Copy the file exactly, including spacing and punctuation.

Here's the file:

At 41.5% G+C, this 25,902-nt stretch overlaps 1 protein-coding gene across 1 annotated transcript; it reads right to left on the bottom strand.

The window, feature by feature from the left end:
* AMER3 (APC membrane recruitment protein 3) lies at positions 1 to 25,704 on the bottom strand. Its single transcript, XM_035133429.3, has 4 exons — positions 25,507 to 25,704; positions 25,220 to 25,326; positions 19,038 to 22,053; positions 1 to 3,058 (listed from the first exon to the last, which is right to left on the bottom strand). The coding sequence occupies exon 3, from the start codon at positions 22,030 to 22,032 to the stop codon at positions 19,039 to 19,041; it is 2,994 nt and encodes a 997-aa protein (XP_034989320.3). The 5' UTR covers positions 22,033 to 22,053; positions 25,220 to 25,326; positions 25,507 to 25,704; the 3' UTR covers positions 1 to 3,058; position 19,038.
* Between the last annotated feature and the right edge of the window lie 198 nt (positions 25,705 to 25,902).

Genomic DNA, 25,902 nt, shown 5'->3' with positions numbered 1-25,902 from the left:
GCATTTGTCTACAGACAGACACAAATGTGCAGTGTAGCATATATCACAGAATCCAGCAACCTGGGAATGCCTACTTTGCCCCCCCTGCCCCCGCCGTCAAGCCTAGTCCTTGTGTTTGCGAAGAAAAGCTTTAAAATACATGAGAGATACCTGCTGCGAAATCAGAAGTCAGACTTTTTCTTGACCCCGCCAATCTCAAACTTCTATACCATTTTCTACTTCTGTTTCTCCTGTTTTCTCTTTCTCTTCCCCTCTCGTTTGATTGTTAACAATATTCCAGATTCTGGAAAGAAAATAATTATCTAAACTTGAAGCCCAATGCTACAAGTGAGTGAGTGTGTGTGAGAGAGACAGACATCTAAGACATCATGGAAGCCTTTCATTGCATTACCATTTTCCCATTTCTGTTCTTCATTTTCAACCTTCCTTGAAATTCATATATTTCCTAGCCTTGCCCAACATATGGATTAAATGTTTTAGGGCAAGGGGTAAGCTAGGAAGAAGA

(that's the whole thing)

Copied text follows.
At 41.5% G+C, this 25,902-nt stretch overlaps 1 protein-coding gene across 1 annotated transcript; it reads right to left on the bottom strand.

The window, feature by feature from the left end:
* AMER3 (APC membrane recruitment protein 3) lies at positions 1 to 25,704 on the bottom strand. Its single transcript, XM_035133429.3, has 4 exons — positions 25,507 to 25,704; positions 25,220 to 25,326; positions 19,038 to 22,053; positions 1 to 3,058 (listed from the first exon to the last, which is right to left on the bottom strand). The coding sequence occupies exon 3, from the start codon at positions 22,030 to 22,032 to the stop codon at positions 19,039 to 19,041; it is 2,994 nt and encodes a 997-aa protein (XP_034989320.3). The 5' UTR covers positions 22,033 to 22,053; positions 25,220 to 25,326; positions 25,507 to 25,704; the 3' UTR covers positions 1 to 3,058; position 19,038.
* Between the last annotated feature and the right edge of the window lie 198 nt (positions 25,705 to 25,902).

Genomic DNA, 25,902 nt, shown 5'->3' with positions numbered 1-25,902 from the left:
GCATTTGTCTACAGACAGACACAAATGTGCAGTGTAGCATATATCACAGAATCCAGCAACCTGGGAATGCCTACTTTGCCCCCCCTGCCCCCGCCGTCAAGCCTAGTCCTTGTGTTTGCGAAGAAAAGCTTTAAAATACATGAGAGATACCTGCTGCGAAATCAGAAGTCAGACTTTTTCTTGACCCCGCCAATCTCAAACTTCTATACCATTTTCTACTTCTGTTTCTCCTGTTTTCTCTTTCTCTTCCCCTCTCGTTTGATTGTTAACAATATTCCAGATTCTGGAAAGAAAATAATTATCTAAACTTGAAGCCCAATGCTACAAGTGAGTGAGTGTGTGTGAGAGAGACAGACATCTAAGACATCATGGAAGCCTTTCATTGCATTACCATTTTCCCATTTCTGTTCTTCATTTTCAACCTTCCTTGAAATTCATATATTTCCTAGCCTTGCCCAACATATGGATTAAATGTTTTAGGGCAAGGGGTAAGCTAGGAAGAAGA